There is a common phenomenon in the world of personal finance called “lifestyle creep”. It describes our tendency to buy bigger, better, and nicer things as our income rises. What if we adapted this concept to the rest of our lives in a beneficial way?
For example, say that you receive a promotion at work and suddenly you have $10,000 more of income each year. Rather than save the extra money and continue living as normal, you’re more likely to upgrade to a bigger TV or stay at better hotels or buy designer clothes. Your normal lifestyle will creep up slowly and goods that were once seen as a luxury will gradually become a necessity. What was once out of reach will become your new normal.
Changing human behaviour is often considered to be one of the hardest things to do in business and in life. Yet, lifestyle creep describes a very reliable way that human behaviour changes over the long-term. Maybe there’s a way to adapt this concept to the rest of our lives.
Changing Your Normal
Let’s list some typical financial goals.
- I want to own designer jeans.
- I want to have a bigger house.
- I want to drive a faster car.
Here’s the interesting thing: These big goals naturally happen as a side effect when we have the means to make them happen. When our purchasing power goes up, our purchases tend to go up too. That’s lifestyle creep. What if similar side effects could happen in other areas of life?
Consider these goals:
- I want to add 4kg of muscle.
- I want to find a partner and get married.
- I want to earn six figures per year.
- I want to get a higher score on my test.
- I want to own a successful business.
What if we trusted that adding more muscle or earning more money or getting better grades would come as a natural side effect of improving our normal routines? In other words, as our normal habits improved, so would our results. This idea of slightly adjusting your habits until behaviours and results that were once out of reach become your new normal is a concept I like to call “habit creep”.
How to Practice Habit Creep
If you buy more things than your bank account can sustain, that’s not lifestyle creep. That’s called debt. Similarly, if you adopt a bunch of new behaviours you can’t sustain, that’s not habit creep. In other words, the key is to avoid the trap of trying to grow too fast. Lifestyle creep happens so slowly that it is almost imperceptible. Habit creep should be the same way. Your goal is to nudge your behaviours along in very small ways.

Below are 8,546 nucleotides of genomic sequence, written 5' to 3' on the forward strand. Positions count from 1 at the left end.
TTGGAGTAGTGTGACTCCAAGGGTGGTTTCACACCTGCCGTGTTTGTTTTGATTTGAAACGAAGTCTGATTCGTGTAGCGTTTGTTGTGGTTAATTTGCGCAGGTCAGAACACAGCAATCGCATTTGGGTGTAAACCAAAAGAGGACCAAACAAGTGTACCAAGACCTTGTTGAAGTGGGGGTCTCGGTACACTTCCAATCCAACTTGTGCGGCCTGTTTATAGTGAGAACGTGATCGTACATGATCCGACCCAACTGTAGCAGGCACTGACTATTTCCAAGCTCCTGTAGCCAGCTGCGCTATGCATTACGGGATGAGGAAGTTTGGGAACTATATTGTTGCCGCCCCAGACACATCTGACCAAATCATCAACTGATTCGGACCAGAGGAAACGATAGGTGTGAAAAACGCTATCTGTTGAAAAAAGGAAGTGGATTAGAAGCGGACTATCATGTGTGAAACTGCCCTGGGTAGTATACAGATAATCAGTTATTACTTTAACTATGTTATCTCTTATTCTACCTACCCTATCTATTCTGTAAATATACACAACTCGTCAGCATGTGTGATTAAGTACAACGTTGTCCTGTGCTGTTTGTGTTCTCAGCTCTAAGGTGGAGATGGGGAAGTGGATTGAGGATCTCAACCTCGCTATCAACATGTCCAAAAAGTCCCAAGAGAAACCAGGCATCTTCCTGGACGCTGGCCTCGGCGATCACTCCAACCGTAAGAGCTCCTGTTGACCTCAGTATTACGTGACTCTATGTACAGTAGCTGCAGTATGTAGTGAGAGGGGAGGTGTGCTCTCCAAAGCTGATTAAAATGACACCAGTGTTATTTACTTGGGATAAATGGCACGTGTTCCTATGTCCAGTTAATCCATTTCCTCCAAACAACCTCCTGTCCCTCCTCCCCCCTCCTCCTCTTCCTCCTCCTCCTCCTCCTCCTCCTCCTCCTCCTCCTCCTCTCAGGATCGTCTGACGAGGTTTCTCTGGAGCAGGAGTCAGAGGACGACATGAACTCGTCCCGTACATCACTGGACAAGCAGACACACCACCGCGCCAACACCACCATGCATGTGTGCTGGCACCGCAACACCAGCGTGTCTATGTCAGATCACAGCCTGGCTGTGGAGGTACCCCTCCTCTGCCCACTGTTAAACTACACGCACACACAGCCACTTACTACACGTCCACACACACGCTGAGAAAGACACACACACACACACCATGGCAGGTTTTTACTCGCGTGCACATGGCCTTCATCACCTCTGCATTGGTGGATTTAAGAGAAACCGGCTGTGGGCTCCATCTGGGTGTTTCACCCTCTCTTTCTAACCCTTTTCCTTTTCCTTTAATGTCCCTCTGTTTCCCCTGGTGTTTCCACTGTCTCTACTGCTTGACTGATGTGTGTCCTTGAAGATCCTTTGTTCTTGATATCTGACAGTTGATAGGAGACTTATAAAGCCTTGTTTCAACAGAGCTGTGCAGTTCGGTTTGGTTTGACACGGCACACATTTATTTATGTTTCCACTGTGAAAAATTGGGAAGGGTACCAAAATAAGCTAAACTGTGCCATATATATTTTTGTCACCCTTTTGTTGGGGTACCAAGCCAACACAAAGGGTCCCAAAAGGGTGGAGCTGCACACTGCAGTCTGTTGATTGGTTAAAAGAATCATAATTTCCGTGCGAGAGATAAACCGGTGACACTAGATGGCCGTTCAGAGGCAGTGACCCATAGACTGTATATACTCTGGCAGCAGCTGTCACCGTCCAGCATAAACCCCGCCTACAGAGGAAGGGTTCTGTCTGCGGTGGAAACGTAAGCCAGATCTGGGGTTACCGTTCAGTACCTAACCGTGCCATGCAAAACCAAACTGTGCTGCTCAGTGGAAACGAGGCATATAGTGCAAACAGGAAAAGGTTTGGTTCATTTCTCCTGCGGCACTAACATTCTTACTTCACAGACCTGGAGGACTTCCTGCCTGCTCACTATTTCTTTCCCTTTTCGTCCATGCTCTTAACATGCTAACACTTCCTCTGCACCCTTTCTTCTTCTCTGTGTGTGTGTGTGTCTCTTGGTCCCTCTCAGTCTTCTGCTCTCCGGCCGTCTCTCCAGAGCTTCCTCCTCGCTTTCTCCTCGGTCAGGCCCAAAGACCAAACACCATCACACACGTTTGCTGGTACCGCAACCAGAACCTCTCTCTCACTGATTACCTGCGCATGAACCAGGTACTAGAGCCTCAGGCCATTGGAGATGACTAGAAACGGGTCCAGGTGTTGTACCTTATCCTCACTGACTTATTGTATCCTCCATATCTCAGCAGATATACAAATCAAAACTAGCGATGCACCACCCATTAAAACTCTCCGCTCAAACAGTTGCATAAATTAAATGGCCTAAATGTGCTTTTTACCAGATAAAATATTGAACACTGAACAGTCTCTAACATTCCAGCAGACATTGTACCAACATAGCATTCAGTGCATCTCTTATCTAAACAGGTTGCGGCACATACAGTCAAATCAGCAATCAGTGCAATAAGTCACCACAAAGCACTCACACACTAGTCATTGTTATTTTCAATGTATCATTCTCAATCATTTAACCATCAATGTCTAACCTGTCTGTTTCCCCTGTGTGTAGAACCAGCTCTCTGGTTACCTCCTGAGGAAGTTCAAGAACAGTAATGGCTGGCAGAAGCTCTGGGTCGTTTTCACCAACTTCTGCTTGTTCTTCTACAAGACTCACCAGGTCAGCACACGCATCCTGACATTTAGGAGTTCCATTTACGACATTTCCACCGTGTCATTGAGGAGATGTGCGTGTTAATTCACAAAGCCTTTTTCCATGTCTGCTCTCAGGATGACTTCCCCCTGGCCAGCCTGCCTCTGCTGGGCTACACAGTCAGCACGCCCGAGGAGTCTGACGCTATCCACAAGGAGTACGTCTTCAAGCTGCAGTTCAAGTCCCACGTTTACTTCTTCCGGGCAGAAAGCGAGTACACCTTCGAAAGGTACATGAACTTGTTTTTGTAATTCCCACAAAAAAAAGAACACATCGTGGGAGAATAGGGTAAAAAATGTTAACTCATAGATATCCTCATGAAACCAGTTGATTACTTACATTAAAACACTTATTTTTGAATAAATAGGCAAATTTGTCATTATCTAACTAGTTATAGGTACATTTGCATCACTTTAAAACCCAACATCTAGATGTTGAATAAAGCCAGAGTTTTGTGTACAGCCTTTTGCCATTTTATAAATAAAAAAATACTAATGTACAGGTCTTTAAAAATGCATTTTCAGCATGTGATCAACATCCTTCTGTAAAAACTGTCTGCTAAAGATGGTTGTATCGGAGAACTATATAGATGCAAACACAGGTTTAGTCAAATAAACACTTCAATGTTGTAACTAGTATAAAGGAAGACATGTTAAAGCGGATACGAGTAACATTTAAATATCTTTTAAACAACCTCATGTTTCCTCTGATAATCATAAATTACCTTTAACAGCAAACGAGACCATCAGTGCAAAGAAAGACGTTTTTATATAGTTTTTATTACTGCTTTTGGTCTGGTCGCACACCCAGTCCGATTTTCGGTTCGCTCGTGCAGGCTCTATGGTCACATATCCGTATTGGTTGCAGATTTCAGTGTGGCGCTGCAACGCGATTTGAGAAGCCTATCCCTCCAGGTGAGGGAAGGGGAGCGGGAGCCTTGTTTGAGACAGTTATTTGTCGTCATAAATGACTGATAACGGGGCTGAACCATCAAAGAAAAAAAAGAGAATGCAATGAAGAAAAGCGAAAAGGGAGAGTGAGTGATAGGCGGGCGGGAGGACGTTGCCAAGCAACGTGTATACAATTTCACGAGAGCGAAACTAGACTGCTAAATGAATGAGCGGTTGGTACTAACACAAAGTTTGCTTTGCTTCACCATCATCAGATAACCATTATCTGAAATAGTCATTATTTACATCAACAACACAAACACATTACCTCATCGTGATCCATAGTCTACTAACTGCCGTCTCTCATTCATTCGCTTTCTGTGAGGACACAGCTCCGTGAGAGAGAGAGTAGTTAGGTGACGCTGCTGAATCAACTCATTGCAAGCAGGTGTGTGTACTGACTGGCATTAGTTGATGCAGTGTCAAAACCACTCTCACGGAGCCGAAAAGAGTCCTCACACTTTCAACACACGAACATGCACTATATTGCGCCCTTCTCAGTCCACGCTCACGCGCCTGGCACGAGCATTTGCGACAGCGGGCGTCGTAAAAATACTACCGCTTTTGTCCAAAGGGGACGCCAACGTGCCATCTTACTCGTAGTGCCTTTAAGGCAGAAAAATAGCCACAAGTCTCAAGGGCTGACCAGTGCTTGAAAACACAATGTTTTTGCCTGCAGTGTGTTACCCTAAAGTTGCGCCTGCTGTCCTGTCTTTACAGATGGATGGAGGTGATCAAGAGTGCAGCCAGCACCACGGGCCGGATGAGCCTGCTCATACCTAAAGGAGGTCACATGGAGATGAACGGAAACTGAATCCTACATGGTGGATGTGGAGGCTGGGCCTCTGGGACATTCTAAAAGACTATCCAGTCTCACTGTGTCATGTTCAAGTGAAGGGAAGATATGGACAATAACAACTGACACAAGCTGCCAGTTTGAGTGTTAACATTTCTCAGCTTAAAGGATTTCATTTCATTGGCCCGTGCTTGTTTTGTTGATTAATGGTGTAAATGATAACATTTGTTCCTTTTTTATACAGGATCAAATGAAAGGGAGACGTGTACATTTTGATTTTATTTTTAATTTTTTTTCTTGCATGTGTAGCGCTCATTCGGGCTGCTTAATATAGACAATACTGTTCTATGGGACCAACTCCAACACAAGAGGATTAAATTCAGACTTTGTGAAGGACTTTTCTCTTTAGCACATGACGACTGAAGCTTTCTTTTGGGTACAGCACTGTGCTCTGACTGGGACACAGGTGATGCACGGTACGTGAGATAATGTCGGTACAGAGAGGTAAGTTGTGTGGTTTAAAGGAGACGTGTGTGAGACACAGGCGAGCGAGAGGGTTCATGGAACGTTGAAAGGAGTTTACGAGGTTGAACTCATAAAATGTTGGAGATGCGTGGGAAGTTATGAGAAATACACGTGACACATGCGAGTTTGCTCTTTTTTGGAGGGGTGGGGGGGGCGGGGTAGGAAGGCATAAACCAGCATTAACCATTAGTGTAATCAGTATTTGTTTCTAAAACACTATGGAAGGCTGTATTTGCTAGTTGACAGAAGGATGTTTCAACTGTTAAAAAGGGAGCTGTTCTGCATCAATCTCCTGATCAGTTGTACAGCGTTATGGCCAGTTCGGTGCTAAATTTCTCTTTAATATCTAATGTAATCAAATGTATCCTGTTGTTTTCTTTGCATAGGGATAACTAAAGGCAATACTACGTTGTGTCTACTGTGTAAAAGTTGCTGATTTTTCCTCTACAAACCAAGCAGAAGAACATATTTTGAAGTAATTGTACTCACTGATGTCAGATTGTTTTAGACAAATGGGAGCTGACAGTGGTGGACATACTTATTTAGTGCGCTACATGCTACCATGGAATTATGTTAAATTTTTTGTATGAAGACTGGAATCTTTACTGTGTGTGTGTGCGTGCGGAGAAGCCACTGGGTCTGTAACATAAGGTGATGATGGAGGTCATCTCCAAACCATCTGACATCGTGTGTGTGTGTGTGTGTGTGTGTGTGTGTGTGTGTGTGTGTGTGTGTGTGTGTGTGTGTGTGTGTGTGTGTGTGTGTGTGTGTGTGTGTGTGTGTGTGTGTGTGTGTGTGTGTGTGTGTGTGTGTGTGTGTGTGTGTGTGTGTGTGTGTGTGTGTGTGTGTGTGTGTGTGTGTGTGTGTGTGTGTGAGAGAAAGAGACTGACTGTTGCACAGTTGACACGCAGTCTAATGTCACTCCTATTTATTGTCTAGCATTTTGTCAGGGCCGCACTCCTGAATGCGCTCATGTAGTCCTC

In my experience, there are two primary ways to change long-term behaviours and improve performance for good.
- Increase your performance by a little bit each day. (Most people take this to the extreme.)
- Change your environment to remove small distractions and barriers. (Most people never think about this.)
Here are some thoughts on each one:
Increasing your performance. You have a normal way of living. For example, your current level of physical fitness is generally a reflection of how much activity you get on a normal day. Let’s say that your standard day requires you walk 8000 steps. If you want to get in better shape, the standard approach would be to start training for a race or exercise more. But the habit creep approach would be to add a very small amount to your standard behaviour. Say, 8100 steps per day rather than 8000 steps.
You can apply this logic to nearly any area of life. You have a normal amount of sales calls you make at work each day, a normal amount of “Thank You” notes you write each year, a normal amount of books you read each month. If you want to become more successful, more grateful, or more intelligent, then you can use the idea of habit creep to slowly improve those areas simply by improving the way you live your normal day.
Changing your environment. There are all sorts of things we do each day that are a response to the environment we live in. We eat cookies because they are on the counter. We pick up our phones because someone sends us a text. We turn on TV because it’s the first thing we look at when we sit on the couch. If you change your environment in small ways (hide the cookies in the pantry, leave the phone in another room while you work, place the TV inside a cabinet), then your actions change as well.
Imagine if you made one positive environment change each week. Where would your life creep to by the end of the year? The results you enjoy on your best day are typically a reflection of how you spend your normal day.
Everyone gets obsessed with achieving their very best day — pulling the best score on their test, running their fastest race ever, making the most sales in the department.
I say forget that stuff. Just improve your normal day and the results will take care of themselves. We naturally make long-term changes in our lives by slowly and slightly adjusting our normal everyday habits and behaviours.
James Clear writes about science-based ideas for building habits that stick and mastering your craft. If you enjoyed this article, then join his free newsletter.